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WHAT ARE NASHVILLE'S STRENGTHS & SHORTCOMINGS?

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Hey guys,

I just wanted to throw and open ended question out there and get some thought and opinions about what you all think are the strengths and the shortcomings or areas needed for improvement in Nashville are?

Not really a right or wrong answer and as always, please keep it civil and simple.

Sometimes I need to hear fresh discussion as a moderator to see what is in the minds of you all and to see if I am on the same page. Many times there are areas I just forget about and need to be reminded about.

Thanks ahead of time for your thoughts! 

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To make matter worse there, you have two municipalities Metro and Berry Hill. At some point pressure will have to be put on city leaders in both places to address this issue. I think if there is a bus route on the street, or if it is a major street it needs sidewalks. They have to start somewhere and that seems to be the place to start.

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27 minutes ago, satalac said:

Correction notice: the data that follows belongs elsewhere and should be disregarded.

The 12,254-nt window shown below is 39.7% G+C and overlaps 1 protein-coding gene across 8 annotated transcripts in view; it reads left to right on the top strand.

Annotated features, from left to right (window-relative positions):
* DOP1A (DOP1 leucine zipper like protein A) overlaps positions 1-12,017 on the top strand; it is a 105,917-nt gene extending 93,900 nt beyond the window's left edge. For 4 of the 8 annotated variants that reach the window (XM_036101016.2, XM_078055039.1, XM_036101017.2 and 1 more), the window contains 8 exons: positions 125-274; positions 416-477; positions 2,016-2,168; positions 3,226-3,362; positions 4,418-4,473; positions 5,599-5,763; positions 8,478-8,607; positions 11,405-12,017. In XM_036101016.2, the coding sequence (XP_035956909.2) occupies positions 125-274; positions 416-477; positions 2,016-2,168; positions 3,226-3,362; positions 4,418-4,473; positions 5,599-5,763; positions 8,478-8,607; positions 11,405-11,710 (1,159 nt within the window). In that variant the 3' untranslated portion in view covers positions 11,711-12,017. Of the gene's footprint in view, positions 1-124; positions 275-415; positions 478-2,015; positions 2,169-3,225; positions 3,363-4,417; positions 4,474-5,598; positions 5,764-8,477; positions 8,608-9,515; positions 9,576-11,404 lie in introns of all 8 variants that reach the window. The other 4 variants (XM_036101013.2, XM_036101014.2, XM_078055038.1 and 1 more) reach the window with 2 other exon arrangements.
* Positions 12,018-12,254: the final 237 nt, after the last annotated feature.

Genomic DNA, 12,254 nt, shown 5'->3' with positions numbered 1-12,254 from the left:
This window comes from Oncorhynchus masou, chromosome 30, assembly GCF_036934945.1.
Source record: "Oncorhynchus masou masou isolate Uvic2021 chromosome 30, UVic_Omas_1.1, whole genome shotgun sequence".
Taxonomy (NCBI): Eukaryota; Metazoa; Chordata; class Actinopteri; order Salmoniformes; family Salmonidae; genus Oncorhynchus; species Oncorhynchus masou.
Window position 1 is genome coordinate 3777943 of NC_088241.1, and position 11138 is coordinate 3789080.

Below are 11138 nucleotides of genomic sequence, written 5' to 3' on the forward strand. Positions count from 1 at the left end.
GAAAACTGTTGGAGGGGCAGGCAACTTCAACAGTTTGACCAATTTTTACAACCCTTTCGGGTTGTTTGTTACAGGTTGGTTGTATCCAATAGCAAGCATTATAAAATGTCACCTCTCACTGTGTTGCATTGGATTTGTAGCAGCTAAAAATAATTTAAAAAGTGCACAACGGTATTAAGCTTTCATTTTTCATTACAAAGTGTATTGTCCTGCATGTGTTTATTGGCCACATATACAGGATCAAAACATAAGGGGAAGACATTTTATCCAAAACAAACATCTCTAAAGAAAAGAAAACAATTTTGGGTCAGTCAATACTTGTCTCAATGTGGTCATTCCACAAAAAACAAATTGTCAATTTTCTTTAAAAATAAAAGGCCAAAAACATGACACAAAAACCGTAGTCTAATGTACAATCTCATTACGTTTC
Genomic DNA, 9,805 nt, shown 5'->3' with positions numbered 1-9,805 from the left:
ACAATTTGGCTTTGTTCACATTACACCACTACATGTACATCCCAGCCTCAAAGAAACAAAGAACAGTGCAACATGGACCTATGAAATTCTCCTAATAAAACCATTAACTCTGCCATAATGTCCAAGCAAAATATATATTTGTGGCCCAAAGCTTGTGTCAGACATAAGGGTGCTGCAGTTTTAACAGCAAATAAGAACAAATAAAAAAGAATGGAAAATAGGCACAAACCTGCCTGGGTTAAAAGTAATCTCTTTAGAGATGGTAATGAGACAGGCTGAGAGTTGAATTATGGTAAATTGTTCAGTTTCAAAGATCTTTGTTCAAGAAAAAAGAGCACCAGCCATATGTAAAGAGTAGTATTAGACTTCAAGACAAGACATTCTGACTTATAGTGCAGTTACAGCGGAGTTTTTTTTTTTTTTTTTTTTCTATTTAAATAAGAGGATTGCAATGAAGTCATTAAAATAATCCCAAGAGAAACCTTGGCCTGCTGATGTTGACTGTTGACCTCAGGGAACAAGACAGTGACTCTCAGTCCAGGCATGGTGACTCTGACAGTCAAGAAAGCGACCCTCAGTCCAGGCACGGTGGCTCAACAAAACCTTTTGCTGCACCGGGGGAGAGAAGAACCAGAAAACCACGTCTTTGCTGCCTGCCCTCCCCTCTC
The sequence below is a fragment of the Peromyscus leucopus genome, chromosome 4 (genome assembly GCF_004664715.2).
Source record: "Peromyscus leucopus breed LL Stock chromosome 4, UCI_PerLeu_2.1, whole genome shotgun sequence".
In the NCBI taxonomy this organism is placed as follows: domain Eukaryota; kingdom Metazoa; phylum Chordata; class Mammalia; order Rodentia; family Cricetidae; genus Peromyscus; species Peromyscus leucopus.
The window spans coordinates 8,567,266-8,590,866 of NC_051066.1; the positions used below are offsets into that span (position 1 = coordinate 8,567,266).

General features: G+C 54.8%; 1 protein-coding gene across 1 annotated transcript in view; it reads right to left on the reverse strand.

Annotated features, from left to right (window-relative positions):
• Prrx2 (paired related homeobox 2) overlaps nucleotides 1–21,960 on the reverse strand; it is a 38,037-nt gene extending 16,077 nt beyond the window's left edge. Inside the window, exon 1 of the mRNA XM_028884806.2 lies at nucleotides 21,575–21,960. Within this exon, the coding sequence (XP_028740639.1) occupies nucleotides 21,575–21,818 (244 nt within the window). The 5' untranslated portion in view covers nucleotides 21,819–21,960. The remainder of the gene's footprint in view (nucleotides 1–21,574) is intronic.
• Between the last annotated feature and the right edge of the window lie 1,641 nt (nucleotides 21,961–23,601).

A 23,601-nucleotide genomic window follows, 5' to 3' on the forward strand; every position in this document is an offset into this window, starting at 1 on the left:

Strengths: Booming economy, great food scene, fun atmosphere

Shortcomings: Crime, the downtown loop cutting off neighborhoods, Titan's O-Line

Is Nashville really that bad in terms of crime, it's quite docile compared to other cities.

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1 hour ago, VSRJ said:

The lack of sidewalks in areas is definitely one of its shortcomings. I live on 8th and it's embarrassing that I can't walk to the grocery store or a restaurant down the street without having to walk on the edge of a street or through a parking lot. 

I know Memphis is pitted against Nashville quite frequently, but I can't think of an urban stretch like that in Memphis that is void of sidewalks. 

It's nice that sidewalks are included in the developments that are springing up on the corridor, but the system as a whole is still disjointed.

Berry Hill appears to be requiring sidewalks for new developments but still allowing them to be built with utility poles blocking them in some places.  What a waste!

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1 hour ago, OnePointEast said:

Is Nashville really that bad in terms of crime, it's quite docile compared to other cities.

Thats a valid point. I think certain parts of the city could be considered bad, but in terms of violent crime we are not as bad as many cities that are smaller than Nashville.

I do think there are a lot more property crimes now than there use to be. I also think that crime has spread into the suburbs as many that were causing the crime have been forced into more affordable areas farther out.